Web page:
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The 4 Most Dangerous Air Pollutants [2017]

September 1, 2017

Air quality is an enormous global health problem and causes millions of premature deaths every year. In 2012, there were around 3 million premature deaths because of outdoor air pollution and 4.3 million because of indoor air pollution.* In 2014, 92% of the world population was living in places where the WHO air quality guidelines levels were not met.*

There is still a long way to go until all of us can breathe fresh air, as everybody deserves. However, there are also some good news: in developed countries, air quality improves continuously.

In this blog episode, we would like to share our thoughts about the 4 most dangerous air pollutants [nowadays] in high income countries (2017). In addition, we give you insight of the huge air quality problem in low and middle income countries.

 

*World Health Organisation (WHO), 2017

 

Developed countries

There is clear evidence, that the air quality in the high-income countries is getting better and better. This is the result of many initiatives and regulations like the U.S. clean air act (1970), the UNECE convention CLRTAP (1979) and the WHO air quality guidelines (since 1987). 

The graph below shows clear evidence that the yearly average values of several pollutants in Zurich go down****. The only upwards trend can be seen for ground level ozone (O3).

However, there are still issues with air pollutants in 2017. We will give you an overview of the 4 air pollutants which are still an issue nowadays:

  • Particulate Matter (PM2.5, PM10)

  • Ground Level Ozone (O3)

  • Nitrogen Dioxide (NO2)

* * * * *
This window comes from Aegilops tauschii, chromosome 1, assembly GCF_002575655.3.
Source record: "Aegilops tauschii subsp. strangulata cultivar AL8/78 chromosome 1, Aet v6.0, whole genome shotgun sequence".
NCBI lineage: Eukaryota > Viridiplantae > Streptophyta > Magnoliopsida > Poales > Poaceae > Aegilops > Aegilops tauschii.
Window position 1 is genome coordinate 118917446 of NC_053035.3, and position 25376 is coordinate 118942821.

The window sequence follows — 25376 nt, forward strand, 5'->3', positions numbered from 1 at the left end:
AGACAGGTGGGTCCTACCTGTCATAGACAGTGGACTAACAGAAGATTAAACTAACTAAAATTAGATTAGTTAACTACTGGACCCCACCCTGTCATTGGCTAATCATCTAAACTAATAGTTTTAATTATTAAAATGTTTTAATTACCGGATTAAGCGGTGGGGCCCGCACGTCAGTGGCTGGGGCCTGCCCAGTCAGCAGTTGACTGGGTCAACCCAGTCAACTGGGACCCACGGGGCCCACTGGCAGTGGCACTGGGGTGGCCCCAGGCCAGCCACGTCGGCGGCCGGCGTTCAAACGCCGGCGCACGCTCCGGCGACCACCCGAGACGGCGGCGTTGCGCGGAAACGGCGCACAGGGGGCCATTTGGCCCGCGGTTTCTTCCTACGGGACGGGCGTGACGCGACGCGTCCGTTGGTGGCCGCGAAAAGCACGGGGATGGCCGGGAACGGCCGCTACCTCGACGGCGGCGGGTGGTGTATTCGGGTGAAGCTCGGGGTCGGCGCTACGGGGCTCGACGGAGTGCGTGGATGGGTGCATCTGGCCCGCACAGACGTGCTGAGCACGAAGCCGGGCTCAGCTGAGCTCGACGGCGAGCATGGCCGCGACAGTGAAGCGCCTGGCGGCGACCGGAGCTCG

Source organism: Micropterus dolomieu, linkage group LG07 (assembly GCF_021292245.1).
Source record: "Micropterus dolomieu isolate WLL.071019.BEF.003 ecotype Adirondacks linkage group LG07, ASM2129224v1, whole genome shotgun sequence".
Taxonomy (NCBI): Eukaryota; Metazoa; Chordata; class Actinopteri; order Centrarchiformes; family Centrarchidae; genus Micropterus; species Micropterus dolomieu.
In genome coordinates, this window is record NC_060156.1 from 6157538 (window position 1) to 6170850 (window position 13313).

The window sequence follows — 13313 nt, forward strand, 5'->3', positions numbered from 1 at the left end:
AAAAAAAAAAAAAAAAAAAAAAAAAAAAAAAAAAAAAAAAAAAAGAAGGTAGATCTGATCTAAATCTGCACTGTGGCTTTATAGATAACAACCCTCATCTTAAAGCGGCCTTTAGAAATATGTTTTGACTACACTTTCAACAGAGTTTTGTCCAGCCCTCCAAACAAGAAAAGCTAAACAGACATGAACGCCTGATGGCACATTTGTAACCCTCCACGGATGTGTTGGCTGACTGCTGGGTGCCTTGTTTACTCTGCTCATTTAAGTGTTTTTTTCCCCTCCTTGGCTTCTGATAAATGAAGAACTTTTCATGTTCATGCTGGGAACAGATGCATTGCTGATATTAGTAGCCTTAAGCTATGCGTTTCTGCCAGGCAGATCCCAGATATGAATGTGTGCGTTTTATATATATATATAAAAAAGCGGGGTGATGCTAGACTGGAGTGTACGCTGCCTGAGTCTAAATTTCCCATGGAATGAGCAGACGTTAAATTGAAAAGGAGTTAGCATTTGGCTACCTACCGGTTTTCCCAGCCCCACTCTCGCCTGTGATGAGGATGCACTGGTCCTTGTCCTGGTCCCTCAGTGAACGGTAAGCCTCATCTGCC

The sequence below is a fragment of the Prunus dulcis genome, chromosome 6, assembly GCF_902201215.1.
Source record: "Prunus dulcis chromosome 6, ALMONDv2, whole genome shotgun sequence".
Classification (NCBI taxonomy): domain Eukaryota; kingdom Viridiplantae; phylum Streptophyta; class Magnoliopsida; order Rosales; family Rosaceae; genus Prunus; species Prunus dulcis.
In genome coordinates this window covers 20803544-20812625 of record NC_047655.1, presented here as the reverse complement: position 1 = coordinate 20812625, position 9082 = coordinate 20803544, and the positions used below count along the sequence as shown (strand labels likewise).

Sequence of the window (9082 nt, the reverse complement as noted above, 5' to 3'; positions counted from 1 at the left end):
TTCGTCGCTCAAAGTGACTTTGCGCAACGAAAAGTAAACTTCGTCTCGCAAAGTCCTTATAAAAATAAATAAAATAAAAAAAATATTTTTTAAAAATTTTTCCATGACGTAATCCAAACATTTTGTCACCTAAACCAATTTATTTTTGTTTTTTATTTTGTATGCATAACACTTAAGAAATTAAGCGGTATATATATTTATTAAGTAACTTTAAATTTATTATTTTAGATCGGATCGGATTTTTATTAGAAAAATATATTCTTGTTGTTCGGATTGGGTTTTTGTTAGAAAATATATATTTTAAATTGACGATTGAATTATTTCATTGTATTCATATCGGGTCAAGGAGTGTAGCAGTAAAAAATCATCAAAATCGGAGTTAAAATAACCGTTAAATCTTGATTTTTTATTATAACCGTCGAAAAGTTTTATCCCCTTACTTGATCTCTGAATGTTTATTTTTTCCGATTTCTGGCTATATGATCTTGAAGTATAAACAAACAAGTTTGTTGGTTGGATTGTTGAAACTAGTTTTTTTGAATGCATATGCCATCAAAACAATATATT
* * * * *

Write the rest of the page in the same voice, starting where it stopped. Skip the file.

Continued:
• Indoor Radon (Rn)

If you have a look into air quality reports of European and North American countries, these are the pollutants which regularly violate the maximum levels.

 

**** Bundesamt für Umwelt (BAFU), 2017

Particulate Matter (PM)

PM2.5 and PM10 are particles that can be carried deep into the lungs where they can cause inflammation and a worsening of the condition of people with heart and lung diseases. In addition, they may carry surface-absorbed carcinogenic compounds into the lungs. PM is mainly a problem during winter months. Particles from heating systems are the main source during cold month. Here an example of monthly averaged PM2.5 values of Indian cities over the years 2014 to 2016. [www.livemint.com]

Ground Level Ozone (O3)

There is this saying about ozone (O3): "Good up high, bad nearby". What does that exactly mean?

  • Ozone in the upper atmosphere (stratosphere, 15-50km above earth surface) is good, because it protects us from the sun's harmful ultraviolet (UV) rays.

  • Ground level ozone in the lower atmosphere (troposphere, 0-15km) is bad, because it is harmful to breathe and it damages crops, trees and other vegetation.